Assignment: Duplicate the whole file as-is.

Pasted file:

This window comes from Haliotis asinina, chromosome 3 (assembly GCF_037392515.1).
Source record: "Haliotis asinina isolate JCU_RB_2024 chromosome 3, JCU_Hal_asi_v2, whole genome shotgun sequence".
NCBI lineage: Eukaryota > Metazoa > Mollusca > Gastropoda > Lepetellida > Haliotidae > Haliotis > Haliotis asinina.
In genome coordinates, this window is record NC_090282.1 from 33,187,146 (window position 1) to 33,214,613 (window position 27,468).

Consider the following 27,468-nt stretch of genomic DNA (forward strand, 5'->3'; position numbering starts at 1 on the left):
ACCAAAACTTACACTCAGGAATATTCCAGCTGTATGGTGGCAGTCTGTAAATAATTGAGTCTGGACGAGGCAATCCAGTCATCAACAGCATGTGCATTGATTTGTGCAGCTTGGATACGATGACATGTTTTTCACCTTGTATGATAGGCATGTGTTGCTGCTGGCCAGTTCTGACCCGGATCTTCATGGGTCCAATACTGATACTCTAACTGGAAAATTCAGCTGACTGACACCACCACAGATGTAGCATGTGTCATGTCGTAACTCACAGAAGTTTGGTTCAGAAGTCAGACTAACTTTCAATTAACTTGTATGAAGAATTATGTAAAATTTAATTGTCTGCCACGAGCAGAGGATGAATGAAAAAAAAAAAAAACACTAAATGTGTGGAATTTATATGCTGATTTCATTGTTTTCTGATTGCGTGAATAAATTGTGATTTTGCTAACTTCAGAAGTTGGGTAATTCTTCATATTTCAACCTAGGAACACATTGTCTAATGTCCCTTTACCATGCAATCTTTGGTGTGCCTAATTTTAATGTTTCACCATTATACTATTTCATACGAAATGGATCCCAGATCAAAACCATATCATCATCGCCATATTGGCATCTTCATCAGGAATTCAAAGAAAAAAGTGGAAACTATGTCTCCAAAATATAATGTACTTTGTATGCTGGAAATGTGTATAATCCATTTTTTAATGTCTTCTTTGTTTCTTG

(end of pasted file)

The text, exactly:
This window comes from Haliotis asinina, chromosome 3 (assembly GCF_037392515.1).
Source record: "Haliotis asinina isolate JCU_RB_2024 chromosome 3, JCU_Hal_asi_v2, whole genome shotgun sequence".
NCBI lineage: Eukaryota > Metazoa > Mollusca > Gastropoda > Lepetellida > Haliotidae > Haliotis > Haliotis asinina.
In genome coordinates, this window is record NC_090282.1 from 33,187,146 (window position 1) to 33,214,613 (window position 27,468).

Consider the following 27,468-nt stretch of genomic DNA (forward strand, 5'->3'; position numbering starts at 1 on the left):
ACCAAAACTTACACTCAGGAATATTCCAGCTGTATGGTGGCAGTCTGTAAATAATTGAGTCTGGACGAGGCAATCCAGTCATCAACAGCATGTGCATTGATTTGTGCAGCTTGGATACGATGACATGTTTTTCACCTTGTATGATAGGCATGTGTTGCTGCTGGCCAGTTCTGACCCGGATCTTCATGGGTCCAATACTGATACTCTAACTGGAAAATTCAGCTGACTGACACCACCACAGATGTAGCATGTGTCATGTCGTAACTCACAGAAGTTTGGTTCAGAAGTCAGACTAACTTTCAATTAACTTGTATGAAGAATTATGTAAAATTTAATTGTCTGCCACGAGCAGAGGATGAATGAAAAAAAAAAAAAACACTAAATGTGTGGAATTTATATGCTGATTTCATTGTTTTCTGATTGCGTGAATAAATTGTGATTTTGCTAACTTCAGAAGTTGGGTAATTCTTCATATTTCAACCTAGGAACACATTGTCTAATGTCCCTTTACCATGCAATCTTTGGTGTGCCTAATTTTAATGTTTCACCATTATACTATTTCATACGAAATGGATCCCAGATCAAAACCATATCATCATCGCCATATTGGCATCTTCATCAGGAATTCAAAGAAAAAAGTGGAAACTATGTCTCCAAAATATAATGTACTTTGTATGCTGGAAATGTGTATAATCCATTTTTTAATGTCTTCTTTGTTTCTTG